Rexall Place to be repurposed as multi-surface ice facility

A renovation proposed by city councillors last week hopes to breathe new life into the halls of Rexall Place.

On Feb. 17, Northlands and the City of Edmonton unveiled their future plan for Rexall Place, which is being phased out of use by the Edmonton Oilers to be replaced by the newly-constructed Rogers Place. The arena will be redeveloped on an $85 million budget into a two-level athletic complex with seven sheets of ice, which will be available for minor league hockey teams to use for practice and tournaments.

Mark Doram, the president of Edmonton’s Minor Hockey Association, said the renovation will be a great relief to minor hockey leagues, who are suffering from a shortage of rinks operating within city limits.

“We’re fully supportive of the concept,” Doram said. “Right now, we have minor hockey associations buying ice outside of Edmonton to make up for the lack of ice here … (and) we just want to bring everybody back into the city.”

At the moment, the City of Edmonton bankrolls 80 per cent of facilities used by minor league athletes, but because arenas have a shorter lifespan than normal buildings due to permafrost, the cost of maintenance and overhaul often overwhelms city resources.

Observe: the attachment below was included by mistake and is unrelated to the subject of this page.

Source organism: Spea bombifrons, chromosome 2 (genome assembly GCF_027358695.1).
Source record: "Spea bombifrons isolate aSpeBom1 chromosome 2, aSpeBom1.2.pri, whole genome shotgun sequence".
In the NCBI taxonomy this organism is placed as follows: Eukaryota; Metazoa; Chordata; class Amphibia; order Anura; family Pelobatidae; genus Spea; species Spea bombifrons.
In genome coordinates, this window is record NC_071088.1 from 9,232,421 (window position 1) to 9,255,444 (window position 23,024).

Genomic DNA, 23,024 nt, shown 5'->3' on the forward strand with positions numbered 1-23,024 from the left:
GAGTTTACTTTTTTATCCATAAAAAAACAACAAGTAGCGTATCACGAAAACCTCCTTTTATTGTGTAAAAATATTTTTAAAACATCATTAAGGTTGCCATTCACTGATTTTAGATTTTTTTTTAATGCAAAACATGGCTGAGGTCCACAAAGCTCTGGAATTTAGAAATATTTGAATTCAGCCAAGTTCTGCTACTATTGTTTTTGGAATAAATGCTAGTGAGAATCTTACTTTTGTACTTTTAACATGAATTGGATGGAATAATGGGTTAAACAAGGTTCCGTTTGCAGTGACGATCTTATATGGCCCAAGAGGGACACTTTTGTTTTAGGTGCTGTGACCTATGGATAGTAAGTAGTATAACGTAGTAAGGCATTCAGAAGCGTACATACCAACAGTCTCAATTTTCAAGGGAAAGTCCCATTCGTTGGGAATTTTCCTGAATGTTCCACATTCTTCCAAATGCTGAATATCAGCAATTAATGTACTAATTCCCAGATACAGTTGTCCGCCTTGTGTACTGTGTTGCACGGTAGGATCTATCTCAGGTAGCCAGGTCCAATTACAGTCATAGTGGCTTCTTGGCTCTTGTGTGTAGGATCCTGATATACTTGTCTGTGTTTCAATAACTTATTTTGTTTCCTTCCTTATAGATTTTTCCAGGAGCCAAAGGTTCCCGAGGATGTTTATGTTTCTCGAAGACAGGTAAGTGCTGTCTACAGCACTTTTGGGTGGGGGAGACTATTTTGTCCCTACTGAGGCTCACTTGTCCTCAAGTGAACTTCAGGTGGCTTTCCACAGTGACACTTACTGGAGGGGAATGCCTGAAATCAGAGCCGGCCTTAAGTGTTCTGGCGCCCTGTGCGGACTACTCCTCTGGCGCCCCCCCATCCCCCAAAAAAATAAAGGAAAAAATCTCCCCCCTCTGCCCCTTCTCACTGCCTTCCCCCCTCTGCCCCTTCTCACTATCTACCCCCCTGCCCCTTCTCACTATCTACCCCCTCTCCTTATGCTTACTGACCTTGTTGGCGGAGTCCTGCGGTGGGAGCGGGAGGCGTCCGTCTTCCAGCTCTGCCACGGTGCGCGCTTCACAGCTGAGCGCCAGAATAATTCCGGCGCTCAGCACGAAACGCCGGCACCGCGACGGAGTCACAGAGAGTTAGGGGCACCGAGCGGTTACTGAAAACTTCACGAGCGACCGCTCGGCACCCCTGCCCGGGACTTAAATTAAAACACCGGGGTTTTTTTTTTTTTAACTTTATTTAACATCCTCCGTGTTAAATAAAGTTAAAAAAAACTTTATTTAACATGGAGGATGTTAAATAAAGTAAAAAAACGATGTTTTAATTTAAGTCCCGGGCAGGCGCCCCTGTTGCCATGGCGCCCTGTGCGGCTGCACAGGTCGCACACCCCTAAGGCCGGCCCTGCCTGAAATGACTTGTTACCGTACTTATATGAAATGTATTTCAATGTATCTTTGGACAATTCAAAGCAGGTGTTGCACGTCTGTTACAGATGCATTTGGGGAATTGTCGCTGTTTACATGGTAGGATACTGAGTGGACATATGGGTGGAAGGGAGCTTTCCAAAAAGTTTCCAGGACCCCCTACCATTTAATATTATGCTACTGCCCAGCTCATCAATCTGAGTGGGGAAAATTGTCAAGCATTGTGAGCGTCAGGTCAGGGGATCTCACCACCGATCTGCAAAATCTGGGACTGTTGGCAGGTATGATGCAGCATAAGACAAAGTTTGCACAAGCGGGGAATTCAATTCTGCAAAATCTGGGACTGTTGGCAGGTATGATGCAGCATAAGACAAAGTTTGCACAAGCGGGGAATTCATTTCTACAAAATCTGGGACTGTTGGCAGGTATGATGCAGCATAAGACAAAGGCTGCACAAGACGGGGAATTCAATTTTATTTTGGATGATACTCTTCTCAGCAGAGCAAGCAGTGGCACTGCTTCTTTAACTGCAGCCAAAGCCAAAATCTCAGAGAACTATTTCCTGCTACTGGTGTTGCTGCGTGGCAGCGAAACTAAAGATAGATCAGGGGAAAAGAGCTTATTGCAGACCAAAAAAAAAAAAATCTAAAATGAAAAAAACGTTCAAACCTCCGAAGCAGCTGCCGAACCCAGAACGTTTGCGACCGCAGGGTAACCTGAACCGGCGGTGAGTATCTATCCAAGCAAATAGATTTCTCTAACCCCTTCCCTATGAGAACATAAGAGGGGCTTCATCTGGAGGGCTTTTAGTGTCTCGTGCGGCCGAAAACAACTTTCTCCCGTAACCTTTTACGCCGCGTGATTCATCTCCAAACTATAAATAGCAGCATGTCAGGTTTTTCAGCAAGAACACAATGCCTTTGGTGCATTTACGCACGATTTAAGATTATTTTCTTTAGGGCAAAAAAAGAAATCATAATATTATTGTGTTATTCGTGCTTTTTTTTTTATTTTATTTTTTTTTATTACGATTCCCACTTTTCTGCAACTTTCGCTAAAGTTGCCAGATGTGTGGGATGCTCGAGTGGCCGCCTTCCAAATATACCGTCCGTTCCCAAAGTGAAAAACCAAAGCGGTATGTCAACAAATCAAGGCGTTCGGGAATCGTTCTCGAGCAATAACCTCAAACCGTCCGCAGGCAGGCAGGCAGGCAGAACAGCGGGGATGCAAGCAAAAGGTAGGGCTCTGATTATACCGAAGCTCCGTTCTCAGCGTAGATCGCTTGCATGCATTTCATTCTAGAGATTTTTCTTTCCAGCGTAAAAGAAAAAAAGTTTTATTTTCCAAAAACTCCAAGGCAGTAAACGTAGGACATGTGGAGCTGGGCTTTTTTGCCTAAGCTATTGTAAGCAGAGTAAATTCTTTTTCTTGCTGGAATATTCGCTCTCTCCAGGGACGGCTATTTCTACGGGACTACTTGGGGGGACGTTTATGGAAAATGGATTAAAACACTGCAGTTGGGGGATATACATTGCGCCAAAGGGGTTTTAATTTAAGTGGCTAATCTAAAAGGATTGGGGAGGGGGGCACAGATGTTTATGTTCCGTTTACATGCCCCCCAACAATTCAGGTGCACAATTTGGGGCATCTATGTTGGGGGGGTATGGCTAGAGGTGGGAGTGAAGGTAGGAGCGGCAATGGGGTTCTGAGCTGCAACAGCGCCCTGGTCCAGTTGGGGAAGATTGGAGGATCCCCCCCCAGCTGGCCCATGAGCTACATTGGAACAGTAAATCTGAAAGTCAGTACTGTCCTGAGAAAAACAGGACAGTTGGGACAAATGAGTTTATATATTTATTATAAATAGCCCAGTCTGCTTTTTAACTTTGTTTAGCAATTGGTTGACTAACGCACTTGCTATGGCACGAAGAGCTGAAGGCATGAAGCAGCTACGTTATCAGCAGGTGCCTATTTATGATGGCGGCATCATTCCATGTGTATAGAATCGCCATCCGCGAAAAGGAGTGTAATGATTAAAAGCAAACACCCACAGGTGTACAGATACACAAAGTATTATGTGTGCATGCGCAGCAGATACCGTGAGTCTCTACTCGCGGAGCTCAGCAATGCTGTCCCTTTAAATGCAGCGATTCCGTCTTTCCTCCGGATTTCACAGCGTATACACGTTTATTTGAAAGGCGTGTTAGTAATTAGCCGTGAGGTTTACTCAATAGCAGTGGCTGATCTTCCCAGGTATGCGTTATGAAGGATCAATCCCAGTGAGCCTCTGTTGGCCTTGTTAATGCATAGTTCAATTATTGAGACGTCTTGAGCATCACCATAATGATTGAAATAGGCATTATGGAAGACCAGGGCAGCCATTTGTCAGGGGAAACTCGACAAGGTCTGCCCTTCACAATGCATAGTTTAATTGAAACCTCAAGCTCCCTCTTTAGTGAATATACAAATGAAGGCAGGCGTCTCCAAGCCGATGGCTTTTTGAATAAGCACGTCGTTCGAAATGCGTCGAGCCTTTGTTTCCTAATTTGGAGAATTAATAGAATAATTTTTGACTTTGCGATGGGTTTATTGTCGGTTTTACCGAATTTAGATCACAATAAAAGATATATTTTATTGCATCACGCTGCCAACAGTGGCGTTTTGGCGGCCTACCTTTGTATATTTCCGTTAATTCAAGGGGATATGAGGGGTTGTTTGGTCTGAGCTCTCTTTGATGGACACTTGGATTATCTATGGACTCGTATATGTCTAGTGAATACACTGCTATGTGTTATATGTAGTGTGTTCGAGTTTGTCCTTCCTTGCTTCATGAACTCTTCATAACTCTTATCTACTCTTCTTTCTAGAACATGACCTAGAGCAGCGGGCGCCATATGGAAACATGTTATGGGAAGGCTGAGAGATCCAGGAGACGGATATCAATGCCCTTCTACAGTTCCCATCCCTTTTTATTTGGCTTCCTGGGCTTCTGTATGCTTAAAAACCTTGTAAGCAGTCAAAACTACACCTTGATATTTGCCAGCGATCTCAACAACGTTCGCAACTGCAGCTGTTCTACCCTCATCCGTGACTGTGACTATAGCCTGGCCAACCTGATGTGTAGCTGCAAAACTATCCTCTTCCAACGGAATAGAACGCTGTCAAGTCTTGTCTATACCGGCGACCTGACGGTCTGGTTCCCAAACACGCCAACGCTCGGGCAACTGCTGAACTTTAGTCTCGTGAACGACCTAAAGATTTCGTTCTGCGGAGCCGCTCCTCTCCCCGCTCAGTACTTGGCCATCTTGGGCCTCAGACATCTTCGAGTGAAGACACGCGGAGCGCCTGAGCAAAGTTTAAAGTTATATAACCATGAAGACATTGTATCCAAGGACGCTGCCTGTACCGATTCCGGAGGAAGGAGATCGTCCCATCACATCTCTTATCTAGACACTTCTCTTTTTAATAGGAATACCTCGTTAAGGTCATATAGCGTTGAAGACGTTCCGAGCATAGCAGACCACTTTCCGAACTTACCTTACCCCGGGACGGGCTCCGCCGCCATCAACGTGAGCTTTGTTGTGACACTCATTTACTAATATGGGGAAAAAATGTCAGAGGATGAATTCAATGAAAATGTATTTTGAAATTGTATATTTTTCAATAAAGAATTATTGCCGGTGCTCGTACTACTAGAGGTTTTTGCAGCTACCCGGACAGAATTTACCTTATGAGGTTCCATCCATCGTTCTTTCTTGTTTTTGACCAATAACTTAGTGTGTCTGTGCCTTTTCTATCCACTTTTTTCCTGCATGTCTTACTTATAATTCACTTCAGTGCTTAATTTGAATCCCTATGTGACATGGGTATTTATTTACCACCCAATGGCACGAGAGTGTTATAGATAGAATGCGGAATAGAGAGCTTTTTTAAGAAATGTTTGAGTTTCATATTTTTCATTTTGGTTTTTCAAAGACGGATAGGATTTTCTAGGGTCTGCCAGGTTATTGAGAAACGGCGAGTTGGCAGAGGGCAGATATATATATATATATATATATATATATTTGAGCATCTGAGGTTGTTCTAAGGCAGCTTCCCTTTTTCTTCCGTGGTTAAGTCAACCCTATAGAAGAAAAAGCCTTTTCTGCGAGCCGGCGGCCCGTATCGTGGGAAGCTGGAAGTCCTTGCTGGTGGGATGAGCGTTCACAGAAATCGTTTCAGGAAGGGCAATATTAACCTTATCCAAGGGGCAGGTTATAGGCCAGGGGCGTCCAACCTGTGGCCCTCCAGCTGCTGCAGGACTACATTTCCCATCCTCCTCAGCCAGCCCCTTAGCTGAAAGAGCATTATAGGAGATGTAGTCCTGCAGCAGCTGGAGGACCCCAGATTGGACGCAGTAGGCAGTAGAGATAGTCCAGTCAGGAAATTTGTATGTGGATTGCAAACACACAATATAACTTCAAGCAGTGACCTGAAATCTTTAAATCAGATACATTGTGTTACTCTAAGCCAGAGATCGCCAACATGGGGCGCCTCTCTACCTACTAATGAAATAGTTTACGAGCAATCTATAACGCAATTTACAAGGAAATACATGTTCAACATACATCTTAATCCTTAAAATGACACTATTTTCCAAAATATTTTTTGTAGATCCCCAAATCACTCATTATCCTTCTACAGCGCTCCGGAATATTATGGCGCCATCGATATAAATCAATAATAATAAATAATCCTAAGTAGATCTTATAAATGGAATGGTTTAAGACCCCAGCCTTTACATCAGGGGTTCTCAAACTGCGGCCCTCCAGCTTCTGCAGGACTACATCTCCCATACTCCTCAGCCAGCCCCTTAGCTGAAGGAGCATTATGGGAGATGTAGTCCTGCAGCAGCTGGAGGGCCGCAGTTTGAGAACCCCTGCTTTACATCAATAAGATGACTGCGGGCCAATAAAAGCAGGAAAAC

The renovation of Rexall Place is part of Northlands’ “Vision 2020” strategy, which also aims to convert the Northlands Park Racetrack into an “urban festival site” and remodel Hall D into a 5,000-seat venue for sports tournaments and concerts. Along with the Ice District — which is being built downtown on a $2.5 billion budget — Doram said he believes these renovations will transform Edmonton’s sports culture.

“I honestly feel that what (will) happen is it’ll really create a synergy in that area,” Doram said.

“There are nights where Rexall right now sits empty, with no hockey or concerts. With minor hockey moving in, there’s going to be something going on at that facility pretty well seven days a week.”

With the renovation, Doram predicts minor hockey will be able to host as many as two to three tournaments in a weekend — at the moment, they can only host that many per season. This will mean more tourism dollars for the restaurants, hotels and businesses in the area.

“Hockey parents tend to spend a lot of money,” Doram said. “It’s going to become a showpiece in Alberta. I think it’ll be a win-win for the community.”

Northlands CEO Tim Reid estimated that building seven separate arenas would cost the city about $100 million, making the Rexall renovation ultimately less costly for taxpayers. But in addition to saving money, the redevelopment of Rexall also means salvaging a building that has been a fixture in the Edmonton sports scene since 1974.

“(This project) would be repurposing a facility a lot of Edmontonians would be sad to see go,” Doram said.

“It’ll pull a new generation in, and it’s going to be all-around a great facility.”

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